On March 11, 2020, the World Health Organization labeled the novel coronavirus (severe acute respiratory syndrome coronavirus 2 [SARS-CoV-2]) outbreak a pandemic, and Los Angeles County announced its first coronavirus disease 2019 (COVID-19)–related death. By April 4, 2020, there were 5,277 cumulative cases in Los Angeles County (Fig. 1),1 with 85 COVID-19–related hospitalizations at Cedars-Sinai Medical Center. On our labor and delivery unit at Cedars-Sinai Medical Center, with more than 500 deliveries per month, we had detected very few cases of SARS-CoV-2 infection in pregnant women presenting with symptoms of COVID-19. After a recent report described a 13.5% rate of SARS-CoV-2 infection among asymptomatic pregnant women in New York City,2 we had concerns that asymptomatic infections may have gone unrecognized on our unit.
On April 4, 2020, we changed our policy from testing only those women with symptoms of COVID-19 infection (including cough, fever, or dyspnea) to testing all pregnant women admitted to our labor and antepartum units for SARS-CoV-2 using reverse transcription-polymerase chain reaction of nasopharyngeal swabs (A*Star Fortitude Kit 2.0). Based on internal validation studies at our institution, the sensitivity of this assay for SARS-CoV-2 was 100% at 250 copies/reaction and 95% at 25 copies/reaction (unpublished data). The specificity was 100%, with no cross-reactivity with other common respiratory viruses. Test results were available within 20 hours.
During the testing period, strict use of personal protective equipment was implemented until reverse transcription-polymerase chain reaction test results were available, and pregnant women were managed according to our infection-control guidelines for women classified as persons under investigation or positive for COVID-19 infection. Approval from the Cedars-Sinai Institutional Review Board was obtained before this study.
Over a 1-week period, 82 pregnant women admitted to our obstetric unit were tested for SARS-CoV-2 infection, of whom 77 (94%) were admitted to the labor unit and five (6%) were admitted to the antepartum unit. Mean (±SD) maternal age and gestational age were 34 (±4.6) years and 38.5 (±1.9) weeks, respectively. Two women reported symptoms of COVID-19 infection on intake; one tested positive for SARS-CoV-2. Of the remaining 80 asymptomatic women, none tested positive for SARS-CoV-2 infection, and all remained symptom-free throughout their hospitalizations (0/80, 0%; 95% CI 0–4.5%). There were no postpartum readmissions. One asymptomatic patient had an inadequate nasopharyngeal specimen and declined repeat testing.
Women tested for SARS-CoV-2 infection were treated as persons under investigation and placed on contact precautions while test results were pending. This led to use of valuable personal protective equipment by all members of the treatment team and, in some cases, mother–newborn separation until test results were available. For these reasons, we discontinued universal testing after a 7-day period, because we could not justify continued testing of asymptomatic women in the absence of positive test results for SARS-CoV-2 infection.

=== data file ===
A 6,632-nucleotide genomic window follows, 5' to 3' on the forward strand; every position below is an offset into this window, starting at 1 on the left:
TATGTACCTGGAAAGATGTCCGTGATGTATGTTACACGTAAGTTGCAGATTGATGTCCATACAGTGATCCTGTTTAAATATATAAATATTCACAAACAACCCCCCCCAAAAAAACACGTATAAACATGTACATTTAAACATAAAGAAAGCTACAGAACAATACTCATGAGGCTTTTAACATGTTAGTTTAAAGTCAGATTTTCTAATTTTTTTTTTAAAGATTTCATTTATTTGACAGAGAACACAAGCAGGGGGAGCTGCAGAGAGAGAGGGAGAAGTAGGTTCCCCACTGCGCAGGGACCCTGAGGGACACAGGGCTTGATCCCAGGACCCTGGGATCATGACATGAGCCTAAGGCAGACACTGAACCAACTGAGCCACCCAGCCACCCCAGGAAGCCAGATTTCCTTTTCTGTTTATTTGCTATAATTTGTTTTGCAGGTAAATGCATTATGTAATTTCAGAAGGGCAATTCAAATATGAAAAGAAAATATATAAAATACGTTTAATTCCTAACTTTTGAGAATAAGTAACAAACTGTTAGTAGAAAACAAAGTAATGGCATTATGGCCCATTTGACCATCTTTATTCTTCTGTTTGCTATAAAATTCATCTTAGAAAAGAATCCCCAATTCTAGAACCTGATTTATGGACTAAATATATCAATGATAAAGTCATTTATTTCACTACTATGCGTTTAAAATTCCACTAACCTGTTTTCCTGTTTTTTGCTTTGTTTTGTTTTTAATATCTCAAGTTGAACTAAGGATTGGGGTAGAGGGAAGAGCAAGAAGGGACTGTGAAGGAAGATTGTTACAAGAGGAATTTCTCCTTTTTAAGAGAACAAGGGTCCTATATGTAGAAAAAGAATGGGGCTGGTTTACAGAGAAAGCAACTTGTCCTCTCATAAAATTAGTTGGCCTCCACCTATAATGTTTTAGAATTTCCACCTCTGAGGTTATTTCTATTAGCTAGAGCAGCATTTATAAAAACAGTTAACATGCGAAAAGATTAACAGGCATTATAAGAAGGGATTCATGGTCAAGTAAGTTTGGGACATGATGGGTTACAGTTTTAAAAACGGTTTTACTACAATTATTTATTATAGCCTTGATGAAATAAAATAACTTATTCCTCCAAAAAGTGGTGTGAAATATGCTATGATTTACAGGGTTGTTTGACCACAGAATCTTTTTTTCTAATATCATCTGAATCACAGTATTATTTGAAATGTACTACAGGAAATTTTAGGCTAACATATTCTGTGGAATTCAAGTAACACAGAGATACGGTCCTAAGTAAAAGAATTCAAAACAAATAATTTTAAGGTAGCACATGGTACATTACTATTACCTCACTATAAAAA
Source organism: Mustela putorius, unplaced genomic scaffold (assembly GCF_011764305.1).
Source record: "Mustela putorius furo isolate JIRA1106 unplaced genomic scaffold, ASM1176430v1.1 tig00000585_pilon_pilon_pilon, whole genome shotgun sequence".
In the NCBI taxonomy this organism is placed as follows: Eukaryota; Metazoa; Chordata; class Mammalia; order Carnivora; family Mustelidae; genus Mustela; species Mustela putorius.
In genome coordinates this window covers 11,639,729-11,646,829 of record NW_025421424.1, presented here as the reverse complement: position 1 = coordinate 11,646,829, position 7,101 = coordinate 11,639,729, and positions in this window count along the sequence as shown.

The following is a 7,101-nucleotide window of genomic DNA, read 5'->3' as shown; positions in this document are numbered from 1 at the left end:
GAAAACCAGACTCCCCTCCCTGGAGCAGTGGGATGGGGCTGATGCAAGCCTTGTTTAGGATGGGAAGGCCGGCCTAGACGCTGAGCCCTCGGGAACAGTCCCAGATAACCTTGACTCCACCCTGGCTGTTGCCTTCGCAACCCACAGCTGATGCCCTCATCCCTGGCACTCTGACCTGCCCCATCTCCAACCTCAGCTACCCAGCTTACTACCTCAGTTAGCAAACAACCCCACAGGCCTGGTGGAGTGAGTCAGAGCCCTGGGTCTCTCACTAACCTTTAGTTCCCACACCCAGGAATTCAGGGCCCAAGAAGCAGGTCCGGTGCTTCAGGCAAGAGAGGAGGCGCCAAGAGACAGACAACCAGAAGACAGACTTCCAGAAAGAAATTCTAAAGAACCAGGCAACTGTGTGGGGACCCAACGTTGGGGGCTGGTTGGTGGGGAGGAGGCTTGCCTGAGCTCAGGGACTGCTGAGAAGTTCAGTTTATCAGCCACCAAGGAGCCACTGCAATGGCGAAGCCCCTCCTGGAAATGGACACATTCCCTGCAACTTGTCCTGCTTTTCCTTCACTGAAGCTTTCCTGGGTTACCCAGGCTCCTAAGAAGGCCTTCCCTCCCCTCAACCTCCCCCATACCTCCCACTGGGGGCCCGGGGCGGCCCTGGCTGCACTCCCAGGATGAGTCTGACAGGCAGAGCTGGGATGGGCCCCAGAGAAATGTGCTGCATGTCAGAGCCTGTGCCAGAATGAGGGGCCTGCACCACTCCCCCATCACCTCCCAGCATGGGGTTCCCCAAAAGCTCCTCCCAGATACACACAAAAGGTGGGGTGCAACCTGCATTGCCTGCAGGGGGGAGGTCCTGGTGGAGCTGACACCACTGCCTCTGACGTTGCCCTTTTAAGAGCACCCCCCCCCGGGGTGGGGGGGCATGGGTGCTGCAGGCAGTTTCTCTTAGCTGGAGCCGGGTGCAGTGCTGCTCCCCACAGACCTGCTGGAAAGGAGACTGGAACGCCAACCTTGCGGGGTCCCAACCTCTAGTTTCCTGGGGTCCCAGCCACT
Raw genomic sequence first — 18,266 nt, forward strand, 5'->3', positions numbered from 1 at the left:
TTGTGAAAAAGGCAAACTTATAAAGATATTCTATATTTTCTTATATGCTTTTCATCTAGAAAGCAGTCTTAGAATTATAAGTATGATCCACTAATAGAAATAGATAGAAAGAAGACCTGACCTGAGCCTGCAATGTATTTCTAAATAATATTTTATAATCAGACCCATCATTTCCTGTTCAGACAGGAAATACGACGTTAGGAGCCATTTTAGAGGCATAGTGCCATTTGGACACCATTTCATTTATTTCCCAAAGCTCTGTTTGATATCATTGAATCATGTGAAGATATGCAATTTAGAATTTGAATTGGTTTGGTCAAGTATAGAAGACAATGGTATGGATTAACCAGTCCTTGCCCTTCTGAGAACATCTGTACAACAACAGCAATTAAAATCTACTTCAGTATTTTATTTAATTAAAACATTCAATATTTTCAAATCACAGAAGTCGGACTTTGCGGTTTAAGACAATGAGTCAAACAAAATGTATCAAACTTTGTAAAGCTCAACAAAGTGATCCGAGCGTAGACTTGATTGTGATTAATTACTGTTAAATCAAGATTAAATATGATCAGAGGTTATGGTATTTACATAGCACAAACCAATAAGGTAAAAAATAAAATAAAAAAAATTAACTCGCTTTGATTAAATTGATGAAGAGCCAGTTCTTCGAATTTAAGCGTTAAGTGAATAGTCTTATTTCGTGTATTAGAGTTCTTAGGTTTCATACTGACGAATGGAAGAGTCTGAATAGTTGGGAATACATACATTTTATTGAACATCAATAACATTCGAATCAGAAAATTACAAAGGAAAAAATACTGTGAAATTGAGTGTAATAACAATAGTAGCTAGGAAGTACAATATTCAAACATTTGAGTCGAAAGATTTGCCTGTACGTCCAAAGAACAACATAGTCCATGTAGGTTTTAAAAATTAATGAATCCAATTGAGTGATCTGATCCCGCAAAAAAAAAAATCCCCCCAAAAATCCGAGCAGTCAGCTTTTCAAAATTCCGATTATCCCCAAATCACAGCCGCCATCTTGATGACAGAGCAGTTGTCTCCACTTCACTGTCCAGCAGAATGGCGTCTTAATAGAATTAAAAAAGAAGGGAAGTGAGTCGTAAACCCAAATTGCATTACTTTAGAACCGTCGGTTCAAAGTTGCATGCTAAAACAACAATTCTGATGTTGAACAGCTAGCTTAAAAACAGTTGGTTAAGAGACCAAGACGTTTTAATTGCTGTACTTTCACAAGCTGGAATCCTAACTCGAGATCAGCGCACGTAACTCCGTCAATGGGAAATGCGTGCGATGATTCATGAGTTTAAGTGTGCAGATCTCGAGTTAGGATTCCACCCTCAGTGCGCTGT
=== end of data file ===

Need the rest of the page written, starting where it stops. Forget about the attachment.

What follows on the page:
Our experience with testing for SARS-CoV-2 infection in asymptomatic pregnant women differs greatly from reports from our colleagues in New York City. This may be the result of an overall lower disease burden in Los Angeles County compared with New York City (Fig. 1).3,4 Our findings suggest that the decision to implement universal testing for SARS-CoV-2 infection for all pregnant women admitted to the hospital should take into account information on local rates of infection, assuming these data are available and reliable. Alternatively, a trial period of universal testing may help determine whether such an approach makes sense for an individual labor and delivery unit. The COVID-19 pandemic is ongoing, and testing protocols may evolve as testing capabilities expand and as the natural history of this pandemic unfolds. Though universal testing did not yield enough positive results on our obstetric unit to warrant continued testing at this time, our approach may change if local rates of infection increase.
1. Los Angeles County Department of Public Health. COVID-19 in Los Angeles County.
Available at: http://www.publichealth.lacounty.gov/media/Coronavirus/
. Retrieved April 12, 2020.
2. Sutton D, Fuchs K, D'Alton M, Goffman D. Universal screening for SARS-CoV-2 in women admitted for delivery. N Engl J Med 2020 Apr 13 [Epub ahead of print].
3. NYC Health. Covid-19: data. Available at: https://www1.nyc.gov/site/doh/covid/covid-19-data.page
. Retrieved April 20, 2020.
4. Johns Hopkins University & Medicine Coronavirus Resource Center. COVID-19 United States cases by county. Available at: https://coronavirus.jhu.edu/us-map
. Retrieved April 15, 2020.